Inside the coolest collection of artifacts you’ve never seen
By Nancy Steinberg
Tucked away in a corner of Cordley Hall in Corvallis, there was, for a short time, an amazing but tiny museum. Its artifacts ranged from medals to original artworks to photos, but there were no admission fees or interpretive plaques, and — alas — no gift shop. In fact, this unusual museum wasn’t open to the public at all and, at least for now, has been packed into boxes and stored away; whether it will ever exist again is unknown.
The museum’s subject, curator and docent was Jane Lubchenco, Wayne and Gladys Valley Chair of Marine Biology. As administrator of the National Oceanic and Atmospheric Administration for President Barack Obama and current deputy director for Climate and Environment in the White House Office of Science and Technology Policy, she has amassed an astounding collection of mementos, medals, award citations and other artifacts that document her storied career as a marine ecologist and a leader in environmental conservation and policy. Before storing these treasures away in preparation for Cordley Hall’s remodel, Lubchenco spread them out in an empty office and allowed a few visitors to wander the collection and hear the story behind each piece. Here are some highlights.
Gift from a senator
While Lubchenco was no stranger to politics prior to being asked to join the Obama administration in 2008, some of Washington’s machinations proved challenging. Nominated along with the President’s Science Advisor for science-related positions in the administration, she was surprised that their Senate confirmations were put on hold.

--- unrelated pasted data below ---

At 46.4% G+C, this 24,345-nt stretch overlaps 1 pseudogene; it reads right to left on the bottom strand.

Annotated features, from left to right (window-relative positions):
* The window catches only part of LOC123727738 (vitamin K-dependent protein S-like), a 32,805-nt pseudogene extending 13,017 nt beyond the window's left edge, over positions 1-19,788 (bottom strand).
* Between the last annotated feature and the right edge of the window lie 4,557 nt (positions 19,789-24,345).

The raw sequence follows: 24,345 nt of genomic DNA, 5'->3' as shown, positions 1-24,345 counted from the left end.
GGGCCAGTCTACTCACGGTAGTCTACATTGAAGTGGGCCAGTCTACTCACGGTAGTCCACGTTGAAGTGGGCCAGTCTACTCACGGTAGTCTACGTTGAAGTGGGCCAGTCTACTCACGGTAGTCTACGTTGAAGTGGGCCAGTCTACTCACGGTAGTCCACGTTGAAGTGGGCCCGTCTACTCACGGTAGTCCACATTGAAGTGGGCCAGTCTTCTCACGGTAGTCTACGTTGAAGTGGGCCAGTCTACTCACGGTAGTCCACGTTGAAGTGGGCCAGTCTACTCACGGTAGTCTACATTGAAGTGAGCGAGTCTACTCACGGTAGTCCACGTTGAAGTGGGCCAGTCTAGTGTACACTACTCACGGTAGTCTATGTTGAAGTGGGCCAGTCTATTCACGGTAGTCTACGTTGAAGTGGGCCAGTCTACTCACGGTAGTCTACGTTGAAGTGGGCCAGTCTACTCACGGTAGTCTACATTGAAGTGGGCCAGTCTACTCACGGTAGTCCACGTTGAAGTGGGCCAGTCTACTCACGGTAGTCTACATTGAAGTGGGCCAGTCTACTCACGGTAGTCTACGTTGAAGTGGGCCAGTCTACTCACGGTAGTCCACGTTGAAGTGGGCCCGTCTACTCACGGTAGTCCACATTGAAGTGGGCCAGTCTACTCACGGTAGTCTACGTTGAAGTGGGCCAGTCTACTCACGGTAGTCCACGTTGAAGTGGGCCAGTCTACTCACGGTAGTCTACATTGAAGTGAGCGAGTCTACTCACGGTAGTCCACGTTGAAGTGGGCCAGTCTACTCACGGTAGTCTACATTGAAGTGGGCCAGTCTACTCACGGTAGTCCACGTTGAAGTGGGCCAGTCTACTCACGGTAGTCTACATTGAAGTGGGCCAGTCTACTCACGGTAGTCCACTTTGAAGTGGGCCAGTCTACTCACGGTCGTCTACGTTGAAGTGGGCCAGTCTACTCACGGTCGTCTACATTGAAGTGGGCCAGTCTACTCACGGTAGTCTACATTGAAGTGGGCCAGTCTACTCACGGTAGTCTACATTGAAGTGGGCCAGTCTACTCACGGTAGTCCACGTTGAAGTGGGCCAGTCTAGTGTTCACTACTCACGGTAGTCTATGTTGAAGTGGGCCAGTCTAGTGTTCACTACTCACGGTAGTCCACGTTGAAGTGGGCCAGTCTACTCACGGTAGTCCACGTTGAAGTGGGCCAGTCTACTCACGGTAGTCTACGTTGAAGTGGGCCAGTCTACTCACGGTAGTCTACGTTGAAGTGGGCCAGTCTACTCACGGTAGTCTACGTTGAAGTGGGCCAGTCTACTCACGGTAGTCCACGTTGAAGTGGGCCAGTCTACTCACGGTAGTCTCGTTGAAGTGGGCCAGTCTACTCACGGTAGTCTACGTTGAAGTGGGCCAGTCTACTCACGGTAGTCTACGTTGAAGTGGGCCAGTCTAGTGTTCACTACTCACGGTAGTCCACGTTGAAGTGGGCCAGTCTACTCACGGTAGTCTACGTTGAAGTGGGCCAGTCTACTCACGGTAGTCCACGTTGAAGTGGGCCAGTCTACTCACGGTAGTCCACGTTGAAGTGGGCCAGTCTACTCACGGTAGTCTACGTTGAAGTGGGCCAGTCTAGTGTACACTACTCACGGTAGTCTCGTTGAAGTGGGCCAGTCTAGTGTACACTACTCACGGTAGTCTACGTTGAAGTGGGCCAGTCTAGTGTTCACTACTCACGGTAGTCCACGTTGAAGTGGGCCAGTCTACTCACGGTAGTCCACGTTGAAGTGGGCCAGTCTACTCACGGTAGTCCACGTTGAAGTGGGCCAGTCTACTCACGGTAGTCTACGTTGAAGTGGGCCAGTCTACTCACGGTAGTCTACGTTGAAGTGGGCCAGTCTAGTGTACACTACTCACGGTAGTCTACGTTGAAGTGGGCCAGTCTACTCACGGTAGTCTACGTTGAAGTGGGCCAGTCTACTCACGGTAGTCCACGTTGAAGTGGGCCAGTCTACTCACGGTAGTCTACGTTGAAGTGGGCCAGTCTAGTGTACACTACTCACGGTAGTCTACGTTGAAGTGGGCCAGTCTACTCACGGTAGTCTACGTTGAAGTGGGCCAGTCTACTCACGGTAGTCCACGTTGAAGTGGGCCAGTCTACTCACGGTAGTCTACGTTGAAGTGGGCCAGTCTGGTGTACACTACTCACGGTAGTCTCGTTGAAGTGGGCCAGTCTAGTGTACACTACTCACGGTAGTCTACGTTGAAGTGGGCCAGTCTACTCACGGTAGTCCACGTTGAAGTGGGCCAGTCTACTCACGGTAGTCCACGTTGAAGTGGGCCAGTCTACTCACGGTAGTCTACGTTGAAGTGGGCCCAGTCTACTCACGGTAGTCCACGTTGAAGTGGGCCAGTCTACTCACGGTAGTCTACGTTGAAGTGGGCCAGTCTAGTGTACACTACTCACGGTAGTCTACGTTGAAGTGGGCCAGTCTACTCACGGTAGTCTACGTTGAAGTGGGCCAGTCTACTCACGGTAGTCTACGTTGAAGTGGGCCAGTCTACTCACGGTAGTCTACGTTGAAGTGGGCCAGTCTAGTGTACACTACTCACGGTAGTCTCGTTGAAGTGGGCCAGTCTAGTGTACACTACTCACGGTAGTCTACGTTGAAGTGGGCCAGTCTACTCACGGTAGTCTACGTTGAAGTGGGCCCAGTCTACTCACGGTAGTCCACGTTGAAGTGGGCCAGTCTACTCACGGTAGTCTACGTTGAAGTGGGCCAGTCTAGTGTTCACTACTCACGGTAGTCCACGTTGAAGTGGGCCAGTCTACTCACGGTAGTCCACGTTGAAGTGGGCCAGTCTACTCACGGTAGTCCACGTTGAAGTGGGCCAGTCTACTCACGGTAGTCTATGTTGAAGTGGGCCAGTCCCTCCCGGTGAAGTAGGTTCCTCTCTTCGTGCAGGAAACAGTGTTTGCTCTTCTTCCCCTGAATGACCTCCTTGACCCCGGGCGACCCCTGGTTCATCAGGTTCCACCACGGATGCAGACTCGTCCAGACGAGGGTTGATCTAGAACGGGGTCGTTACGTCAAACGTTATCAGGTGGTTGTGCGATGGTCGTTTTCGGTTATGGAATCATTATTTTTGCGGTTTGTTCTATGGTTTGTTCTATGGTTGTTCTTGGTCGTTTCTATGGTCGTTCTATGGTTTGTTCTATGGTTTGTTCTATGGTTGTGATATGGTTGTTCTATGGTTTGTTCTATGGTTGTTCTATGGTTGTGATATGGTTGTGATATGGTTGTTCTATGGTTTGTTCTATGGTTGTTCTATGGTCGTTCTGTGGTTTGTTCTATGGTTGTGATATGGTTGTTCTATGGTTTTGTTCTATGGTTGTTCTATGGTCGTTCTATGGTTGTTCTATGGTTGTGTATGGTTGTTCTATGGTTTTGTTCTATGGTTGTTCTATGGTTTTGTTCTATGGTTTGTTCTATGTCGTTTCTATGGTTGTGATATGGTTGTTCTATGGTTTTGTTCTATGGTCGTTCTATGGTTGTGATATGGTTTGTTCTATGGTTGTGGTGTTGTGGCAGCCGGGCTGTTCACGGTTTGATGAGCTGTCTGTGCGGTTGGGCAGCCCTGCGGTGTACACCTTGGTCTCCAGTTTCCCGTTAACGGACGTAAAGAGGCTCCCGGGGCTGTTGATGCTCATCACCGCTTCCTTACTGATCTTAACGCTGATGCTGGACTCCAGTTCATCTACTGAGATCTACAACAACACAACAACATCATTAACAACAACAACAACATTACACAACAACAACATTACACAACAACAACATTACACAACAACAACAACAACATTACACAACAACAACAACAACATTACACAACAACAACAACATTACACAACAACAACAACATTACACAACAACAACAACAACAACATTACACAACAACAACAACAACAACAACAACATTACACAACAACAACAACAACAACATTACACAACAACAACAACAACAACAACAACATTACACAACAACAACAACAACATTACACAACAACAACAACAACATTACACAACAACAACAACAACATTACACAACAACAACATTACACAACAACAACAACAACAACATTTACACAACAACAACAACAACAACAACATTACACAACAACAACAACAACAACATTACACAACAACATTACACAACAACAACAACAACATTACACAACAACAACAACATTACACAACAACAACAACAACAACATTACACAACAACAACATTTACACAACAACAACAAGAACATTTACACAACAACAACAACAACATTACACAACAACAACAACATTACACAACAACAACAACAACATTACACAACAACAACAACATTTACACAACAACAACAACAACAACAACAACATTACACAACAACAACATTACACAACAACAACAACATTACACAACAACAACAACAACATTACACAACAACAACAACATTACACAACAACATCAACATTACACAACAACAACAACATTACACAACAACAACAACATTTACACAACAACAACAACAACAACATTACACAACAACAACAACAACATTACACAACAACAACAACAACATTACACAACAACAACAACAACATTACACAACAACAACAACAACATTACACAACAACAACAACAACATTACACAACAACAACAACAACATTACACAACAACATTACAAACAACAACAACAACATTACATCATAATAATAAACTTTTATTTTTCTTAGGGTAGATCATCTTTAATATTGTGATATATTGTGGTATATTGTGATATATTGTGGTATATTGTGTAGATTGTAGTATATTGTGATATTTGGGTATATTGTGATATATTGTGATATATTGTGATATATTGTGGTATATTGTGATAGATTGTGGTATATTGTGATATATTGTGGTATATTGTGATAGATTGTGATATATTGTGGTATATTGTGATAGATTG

“We were ready to go, the Senate was ready to vote for us,” she recalls, “but the Senate has these arcane rules where somebody can put a hold on you, and they don’t have to say why. They just say, ‘I’m not going to let this move forward.’” Lubchenco didn’t even know which senator had requested the hold.
A Washington Post investigation revealed the culprit to be Senator Robert Menendez, a Democrat from New Jersey, and his actions had nothing to do with either of the nominees — he was hoping to gain traction with the president on an unrelated issue.
“His constituents, especially the scientists at Princeton and Rutgers in New Jersey, bombarded his office saying, ‘How dare you hold up these really important science positions. These are fantastic candidates.’ All of a sudden, the hold was released, and we sailed through,” Lubchenco says.
The next day this U.S. flag arrived in her office, a gift from Menendez. It had been flown over the Capitol at his request in honor of her confirmation — an apology of sorts.
Lubchenco on ice?
One of the mini-museum’s standout artifacts is a blue and white hockey jersey emblazoned with the scientist’s name across its back. With no skates in evidence, what was the story behind this? A competition was involved, Lubchenco explains, but one with robots rather than hockey sticks.
NOAA’s National Marine Sanctuaries program includes the Thunder Bay National Marine Sanctuary off the coast of Michigan — a spot rife with historically important shipwrecks. The creation of the sanctuary jump-started the local economy, drawing tourists to explore the wrecks and creating new business opportunities and jobs for the locals. NOAA also organized a series of robotics competitions for local high school kids to explore the shipwrecks using underwater robots of their own design. “Many of the students discovered new skills and passions, and envisioned careers they had never imagined,” she says. “The local youth hockey team was so excited when I visited that they decided to give me a team jersey.”